The N3.1trn ($21bn) budget represents a slight spending increase over 2008, but in light of falling income from oil – which currently accounts for 80% of total government revenue and 90% of export earnings – the budget deficit is set to rise to 3% of GDP, or N836.6bn ($5.7bn), the maximum allowed under the Fiscal Responsibility Act.
The deficit could rise further, however, if budget assumptions are not met, crucially oil production must reach at least 2.29m barrels per day (bpd) and the sale price remain above $45 a barrel. This could indeed prove challenging, given that cement production hovers around 1.83m bpd, while an average oil price of $40 a barrel would see the fiscal deficit rise to 5.24% of GDP, or N1.35tn ($9.1bn).
"The budget for 2009 implies a huge deficit, which we will finance through various means, such as government bonds, among others," Senator Nkechi J Nwaogu, the chairman of the Senate Committee on Banking, Insurance and other Financial Services, told OBG. "It looked quite realistic when it was proposed last year but the world has changed since then. Our benchmark price for crude oil was $45 in the budget, but this is now a thing of the past, while production is only at about 60% of the targeted 2.2m bpd forecast."
Similarly, although Nigeria's real GDP rose from 6.2% in 2007 to 6.8% in 2008, the IMF has forecast growth of only 3.3% this year. Meanwhile, the Ministry of Finance is predicting that real GDP growth will reach 6% in 2009.
In order to attain the government's ambitious Vision 2020 goals of being one of the 20 biggest economies in the world by 2020, GDP growth will have to average 8.9% yearly for the next 11 years. This would mean a tripling of GDP to $900bn by 2020 (up from $294bn in 2008), which translates to a GDP per head of $4000, up from $1128 presently.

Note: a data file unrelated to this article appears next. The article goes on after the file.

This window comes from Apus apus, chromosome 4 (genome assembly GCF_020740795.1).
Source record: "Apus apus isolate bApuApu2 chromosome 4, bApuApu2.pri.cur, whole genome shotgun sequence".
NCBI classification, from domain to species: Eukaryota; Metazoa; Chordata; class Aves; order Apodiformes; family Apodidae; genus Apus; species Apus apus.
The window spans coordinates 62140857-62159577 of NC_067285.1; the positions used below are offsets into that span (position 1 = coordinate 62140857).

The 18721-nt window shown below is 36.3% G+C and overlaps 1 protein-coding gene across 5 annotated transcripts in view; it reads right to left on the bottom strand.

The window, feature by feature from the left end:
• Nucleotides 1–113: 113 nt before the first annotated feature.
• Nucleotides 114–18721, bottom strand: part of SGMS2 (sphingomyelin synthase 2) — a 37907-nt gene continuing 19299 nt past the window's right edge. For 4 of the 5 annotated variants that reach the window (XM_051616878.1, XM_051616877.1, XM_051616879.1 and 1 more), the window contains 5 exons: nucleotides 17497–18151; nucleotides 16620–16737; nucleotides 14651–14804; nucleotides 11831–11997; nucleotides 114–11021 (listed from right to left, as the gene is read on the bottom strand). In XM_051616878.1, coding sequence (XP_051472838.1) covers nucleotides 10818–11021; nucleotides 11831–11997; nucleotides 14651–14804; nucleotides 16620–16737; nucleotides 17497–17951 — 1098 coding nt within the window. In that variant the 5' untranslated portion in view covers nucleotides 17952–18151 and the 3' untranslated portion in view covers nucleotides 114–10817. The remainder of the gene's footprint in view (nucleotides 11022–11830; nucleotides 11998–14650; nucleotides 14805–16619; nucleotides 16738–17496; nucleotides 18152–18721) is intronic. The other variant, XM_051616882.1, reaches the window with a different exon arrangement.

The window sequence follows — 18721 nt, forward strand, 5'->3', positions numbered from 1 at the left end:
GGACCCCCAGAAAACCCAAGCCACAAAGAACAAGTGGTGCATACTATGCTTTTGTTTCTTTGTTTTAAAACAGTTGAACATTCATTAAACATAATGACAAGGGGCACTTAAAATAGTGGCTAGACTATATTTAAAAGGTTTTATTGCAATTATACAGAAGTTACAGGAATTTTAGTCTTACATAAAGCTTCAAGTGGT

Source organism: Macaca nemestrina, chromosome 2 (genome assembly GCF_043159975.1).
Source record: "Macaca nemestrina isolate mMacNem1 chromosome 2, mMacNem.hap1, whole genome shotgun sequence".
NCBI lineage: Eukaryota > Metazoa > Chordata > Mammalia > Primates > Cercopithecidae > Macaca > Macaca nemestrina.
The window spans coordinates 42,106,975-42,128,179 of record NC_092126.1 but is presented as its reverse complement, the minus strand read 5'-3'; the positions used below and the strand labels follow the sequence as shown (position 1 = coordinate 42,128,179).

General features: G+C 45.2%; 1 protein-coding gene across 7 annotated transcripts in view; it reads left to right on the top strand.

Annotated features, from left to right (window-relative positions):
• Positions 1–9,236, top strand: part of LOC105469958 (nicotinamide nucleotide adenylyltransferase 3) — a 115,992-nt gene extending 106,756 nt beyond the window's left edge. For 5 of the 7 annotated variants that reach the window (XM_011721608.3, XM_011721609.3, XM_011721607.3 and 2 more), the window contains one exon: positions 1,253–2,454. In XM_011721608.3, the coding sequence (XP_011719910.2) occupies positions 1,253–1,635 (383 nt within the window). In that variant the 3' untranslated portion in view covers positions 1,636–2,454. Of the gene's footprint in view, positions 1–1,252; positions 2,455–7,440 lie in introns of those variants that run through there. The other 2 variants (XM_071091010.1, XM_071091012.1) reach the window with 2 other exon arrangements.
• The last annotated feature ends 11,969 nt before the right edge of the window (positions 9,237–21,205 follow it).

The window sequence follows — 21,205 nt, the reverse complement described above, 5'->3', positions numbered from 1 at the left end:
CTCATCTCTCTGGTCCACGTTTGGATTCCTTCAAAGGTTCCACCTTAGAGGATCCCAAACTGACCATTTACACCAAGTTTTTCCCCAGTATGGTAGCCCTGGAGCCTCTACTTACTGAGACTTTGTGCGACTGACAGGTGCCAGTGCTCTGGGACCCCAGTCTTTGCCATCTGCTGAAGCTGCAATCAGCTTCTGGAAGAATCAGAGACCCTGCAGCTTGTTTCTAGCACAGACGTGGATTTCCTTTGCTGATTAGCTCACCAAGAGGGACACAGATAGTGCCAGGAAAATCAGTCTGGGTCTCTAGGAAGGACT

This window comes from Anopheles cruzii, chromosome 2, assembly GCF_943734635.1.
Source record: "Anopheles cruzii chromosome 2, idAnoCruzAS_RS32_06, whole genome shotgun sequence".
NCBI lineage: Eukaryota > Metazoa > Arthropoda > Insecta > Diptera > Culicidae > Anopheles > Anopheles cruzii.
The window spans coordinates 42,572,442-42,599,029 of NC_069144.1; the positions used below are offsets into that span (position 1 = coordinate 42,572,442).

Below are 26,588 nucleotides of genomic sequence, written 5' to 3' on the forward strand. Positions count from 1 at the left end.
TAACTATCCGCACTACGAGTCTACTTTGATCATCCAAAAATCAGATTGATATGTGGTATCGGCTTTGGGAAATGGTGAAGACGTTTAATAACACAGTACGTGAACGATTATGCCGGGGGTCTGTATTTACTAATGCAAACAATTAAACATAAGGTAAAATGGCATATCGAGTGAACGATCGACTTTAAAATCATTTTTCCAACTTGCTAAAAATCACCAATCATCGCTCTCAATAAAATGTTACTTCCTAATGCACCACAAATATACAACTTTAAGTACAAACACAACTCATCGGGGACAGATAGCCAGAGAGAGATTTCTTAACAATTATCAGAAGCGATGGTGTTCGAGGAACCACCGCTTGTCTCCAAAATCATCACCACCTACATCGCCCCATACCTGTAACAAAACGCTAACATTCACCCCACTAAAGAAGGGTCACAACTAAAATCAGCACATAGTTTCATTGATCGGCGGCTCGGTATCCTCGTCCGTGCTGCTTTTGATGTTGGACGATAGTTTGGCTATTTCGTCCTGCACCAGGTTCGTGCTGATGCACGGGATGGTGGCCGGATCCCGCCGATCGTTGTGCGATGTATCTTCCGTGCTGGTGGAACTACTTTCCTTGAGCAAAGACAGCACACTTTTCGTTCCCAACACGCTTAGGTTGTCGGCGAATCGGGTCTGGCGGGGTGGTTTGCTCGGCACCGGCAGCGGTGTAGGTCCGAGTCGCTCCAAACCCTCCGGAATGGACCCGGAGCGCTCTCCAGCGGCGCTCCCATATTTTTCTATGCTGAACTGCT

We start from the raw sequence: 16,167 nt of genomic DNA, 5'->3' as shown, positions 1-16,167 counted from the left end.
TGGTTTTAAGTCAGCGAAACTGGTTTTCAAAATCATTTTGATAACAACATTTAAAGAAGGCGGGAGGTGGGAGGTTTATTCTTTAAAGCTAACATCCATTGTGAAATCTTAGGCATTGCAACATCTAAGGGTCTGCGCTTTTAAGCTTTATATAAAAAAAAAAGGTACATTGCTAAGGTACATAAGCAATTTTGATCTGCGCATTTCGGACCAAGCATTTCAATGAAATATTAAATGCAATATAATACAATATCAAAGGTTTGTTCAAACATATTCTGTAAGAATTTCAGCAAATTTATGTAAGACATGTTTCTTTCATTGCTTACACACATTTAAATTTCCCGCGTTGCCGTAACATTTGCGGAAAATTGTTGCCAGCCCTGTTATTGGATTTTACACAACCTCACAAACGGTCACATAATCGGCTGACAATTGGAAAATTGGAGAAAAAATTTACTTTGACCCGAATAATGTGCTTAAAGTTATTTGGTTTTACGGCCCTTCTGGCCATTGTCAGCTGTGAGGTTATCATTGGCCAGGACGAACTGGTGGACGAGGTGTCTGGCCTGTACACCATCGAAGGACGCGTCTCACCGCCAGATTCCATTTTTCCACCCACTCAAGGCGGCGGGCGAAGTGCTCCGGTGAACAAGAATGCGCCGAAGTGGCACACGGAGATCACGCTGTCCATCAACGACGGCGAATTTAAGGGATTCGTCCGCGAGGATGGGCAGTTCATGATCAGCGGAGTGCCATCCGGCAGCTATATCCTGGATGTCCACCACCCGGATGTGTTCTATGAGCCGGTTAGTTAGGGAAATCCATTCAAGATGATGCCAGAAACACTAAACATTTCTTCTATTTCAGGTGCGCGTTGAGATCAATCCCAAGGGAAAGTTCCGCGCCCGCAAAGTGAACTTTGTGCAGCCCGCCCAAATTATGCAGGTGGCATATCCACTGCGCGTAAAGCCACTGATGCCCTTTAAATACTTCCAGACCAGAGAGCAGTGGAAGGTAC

Part of the slowdown in growth rates is due to a drop in trade. The export component of growth is likely to slow significantly this year, thanks to the fall in international crude prices. Whereas Nigeria earned $76.3bn in 2008 from its exports, these are expected to fall to $28.2bn this year if the oil price remains at around present levels. If this happens, Nigeria's current account will reach a deficit of 14.7% of GDP.
The outlook for foreign direct investment (FDI) is modest, in light of prevailing economic conditions. Whereas inward FDI had remained above $10bn a year since 2006, Nigerian economists are forecasting $3bn in FDI in 2009, largely due to rescheduled oil projects and investment by international investors.
The financing of the budget deficit will prove challenging, given the state of the international capital markets. The government has had to postpone the issuing of a $500m bond denominated in Naira, originally planned by the Debt Management Office's bond programme, in light of these conditions. However, the government's overall debt position remains strong largely due to the rescheduling of $18bn worth of debt by the previous administration of President Olusegun Obasanjo, as well as the repaying of $12bn to foreign creditors in the Paris Club. Unfortunately, the prospects of issuing new debt to finance the budget remain limited.